Eleven days and nights of caretaking her
For my dad, who’s on a trip.
I haven’t touched her this much since I was a child.
Steering her thin arms with their
Cool, white, wobbly skin,
Anchoring my hand to the only solid part of her left:
The hips and lower back,
Disentangling her clutching fingers from straps and pieces of clothing,
Pulling her pants up the haunches with their empty hanging sacks of skin.
I see things I remember about
From when I was a child:
A mole on her lower back,
The way her thin hair streaks against the base of her skull when
Pulling a shirt over her head,
The knuckle-knobs on her hands.
We have the same hands:
Long narrow fingers,
Blue vein tubes leading into the wrists.
I used to press on her hand veins when I was a child
When I was holding her hand.
But at a certain age,
10 or 11 probably,
I didn’t want to
Or be touched by her
If I ever handed her something and her fingers,
Would brush against the top of my hand,
I would wipe off her touch on my pant leg.
Here I am,
She is easy, as Alzheimer’s patients go.
She is light enough to lift,
And gentle, agreeable, trusting, quiet.
(I am sure I will not be so easy if my mind goes.
I will be heavy and contrary and paranoid and I will
Screech nonsense constantly.)
It’s been hard.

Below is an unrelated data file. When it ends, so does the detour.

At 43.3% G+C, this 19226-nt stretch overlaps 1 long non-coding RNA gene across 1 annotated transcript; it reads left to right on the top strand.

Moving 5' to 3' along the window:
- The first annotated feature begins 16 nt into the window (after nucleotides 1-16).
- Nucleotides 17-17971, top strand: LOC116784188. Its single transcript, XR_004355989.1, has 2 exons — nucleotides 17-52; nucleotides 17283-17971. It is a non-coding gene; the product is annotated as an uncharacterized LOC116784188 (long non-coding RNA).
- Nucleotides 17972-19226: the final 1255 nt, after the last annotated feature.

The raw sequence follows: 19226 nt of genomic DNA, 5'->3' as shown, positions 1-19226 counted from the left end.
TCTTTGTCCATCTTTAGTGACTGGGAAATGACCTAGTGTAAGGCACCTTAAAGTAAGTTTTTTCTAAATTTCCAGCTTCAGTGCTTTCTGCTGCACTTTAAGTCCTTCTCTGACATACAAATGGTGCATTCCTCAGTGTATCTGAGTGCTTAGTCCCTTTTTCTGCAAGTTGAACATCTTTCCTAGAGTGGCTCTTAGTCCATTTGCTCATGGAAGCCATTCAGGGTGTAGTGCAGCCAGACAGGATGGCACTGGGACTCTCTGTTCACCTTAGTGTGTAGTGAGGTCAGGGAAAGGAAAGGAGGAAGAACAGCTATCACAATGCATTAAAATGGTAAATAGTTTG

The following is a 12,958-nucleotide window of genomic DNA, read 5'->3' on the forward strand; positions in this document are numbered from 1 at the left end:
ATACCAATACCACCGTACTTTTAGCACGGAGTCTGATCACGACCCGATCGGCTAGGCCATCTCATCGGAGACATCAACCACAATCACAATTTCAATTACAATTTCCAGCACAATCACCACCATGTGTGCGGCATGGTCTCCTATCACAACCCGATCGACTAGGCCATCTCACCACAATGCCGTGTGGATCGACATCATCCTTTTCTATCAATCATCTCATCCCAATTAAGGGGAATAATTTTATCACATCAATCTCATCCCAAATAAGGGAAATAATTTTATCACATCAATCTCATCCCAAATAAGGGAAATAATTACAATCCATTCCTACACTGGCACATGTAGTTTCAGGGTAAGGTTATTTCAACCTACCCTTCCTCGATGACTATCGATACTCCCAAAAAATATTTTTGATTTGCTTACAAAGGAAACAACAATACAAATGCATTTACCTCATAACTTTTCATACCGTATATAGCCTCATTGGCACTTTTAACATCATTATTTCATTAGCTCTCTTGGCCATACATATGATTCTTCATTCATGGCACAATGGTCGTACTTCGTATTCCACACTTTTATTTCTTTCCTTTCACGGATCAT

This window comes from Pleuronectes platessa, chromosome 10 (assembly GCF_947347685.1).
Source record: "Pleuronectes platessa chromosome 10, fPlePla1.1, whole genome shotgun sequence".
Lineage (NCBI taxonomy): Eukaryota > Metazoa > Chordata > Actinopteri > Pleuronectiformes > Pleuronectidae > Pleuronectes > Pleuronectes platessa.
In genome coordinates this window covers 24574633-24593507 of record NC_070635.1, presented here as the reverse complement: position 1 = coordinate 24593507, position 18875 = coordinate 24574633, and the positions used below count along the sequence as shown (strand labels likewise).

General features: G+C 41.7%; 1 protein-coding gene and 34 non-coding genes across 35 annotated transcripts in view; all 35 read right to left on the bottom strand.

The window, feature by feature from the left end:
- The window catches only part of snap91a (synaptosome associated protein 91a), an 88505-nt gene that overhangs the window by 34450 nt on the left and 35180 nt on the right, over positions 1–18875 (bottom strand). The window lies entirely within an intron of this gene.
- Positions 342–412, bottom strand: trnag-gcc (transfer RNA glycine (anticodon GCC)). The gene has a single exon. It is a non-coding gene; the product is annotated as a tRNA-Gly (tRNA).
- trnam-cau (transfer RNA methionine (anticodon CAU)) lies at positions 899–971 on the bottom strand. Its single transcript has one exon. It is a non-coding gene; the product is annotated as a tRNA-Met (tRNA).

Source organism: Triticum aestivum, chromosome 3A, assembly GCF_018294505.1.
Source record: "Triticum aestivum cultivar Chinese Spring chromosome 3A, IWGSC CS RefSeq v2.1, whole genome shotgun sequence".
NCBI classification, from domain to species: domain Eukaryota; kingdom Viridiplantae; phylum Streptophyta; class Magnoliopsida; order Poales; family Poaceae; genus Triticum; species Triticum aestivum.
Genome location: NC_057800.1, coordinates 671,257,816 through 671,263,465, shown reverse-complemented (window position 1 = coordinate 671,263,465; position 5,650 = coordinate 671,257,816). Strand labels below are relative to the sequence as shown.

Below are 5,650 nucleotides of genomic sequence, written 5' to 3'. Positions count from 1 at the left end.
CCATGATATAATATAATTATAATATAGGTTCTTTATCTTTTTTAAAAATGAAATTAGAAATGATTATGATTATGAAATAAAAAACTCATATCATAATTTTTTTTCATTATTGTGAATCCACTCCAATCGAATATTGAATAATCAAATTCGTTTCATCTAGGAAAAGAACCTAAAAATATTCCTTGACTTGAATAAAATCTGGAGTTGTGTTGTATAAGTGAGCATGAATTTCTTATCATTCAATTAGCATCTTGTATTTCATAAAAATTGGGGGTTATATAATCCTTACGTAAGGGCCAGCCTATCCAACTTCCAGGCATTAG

A dependent child
Seems like a worthwhile investment of energy.
They’re the future of the world, after all.
Investing energy in an elderly dependent parent …
They’re at the end.
It’s just comfort now.
What’s the return?
(The return is for me in the giving, I suppose.
Another tough-love parental gift.)
Giving comfort doesn’t come naturally to me.
I would make an efficient,
Perhaps harsh nurse.
The kind a sick person would cringe at,
The kind who would jerk an injured limb,
Or scrub a wound too hard.
So not only am I touching
The maternal body I avoided for 25 years,
But I’m trying to be
Yesterday was hard.
She spilled her cereal, juice and milk
On her pants and the floor,
Lifting the bird-like body in and out of the car.
Mutterings and delusions.
She messed up my plans.
I wanted to go to both
And a 12-step meeting.
But I could only choose one.
This caregiver got one hour off duty.
And driving to yoga,
Alone in the car, I thought,
“You know how people say they won’t want to be a burden to their children?
Well, Mom, you’re a burden.”
But at the end of class,
Sweat-bathed and lying on my mat,
I started crying silently,
My tears mixing with the sweat rolling down my temples into my ears.
Laying her into bed,
I looked into her eyes and said,
“I love you, Mom.”
And her blue eyes focused for a moment and she said,
“I love you, too too.”
And I said, “I miss you.”
And she closed her eyes.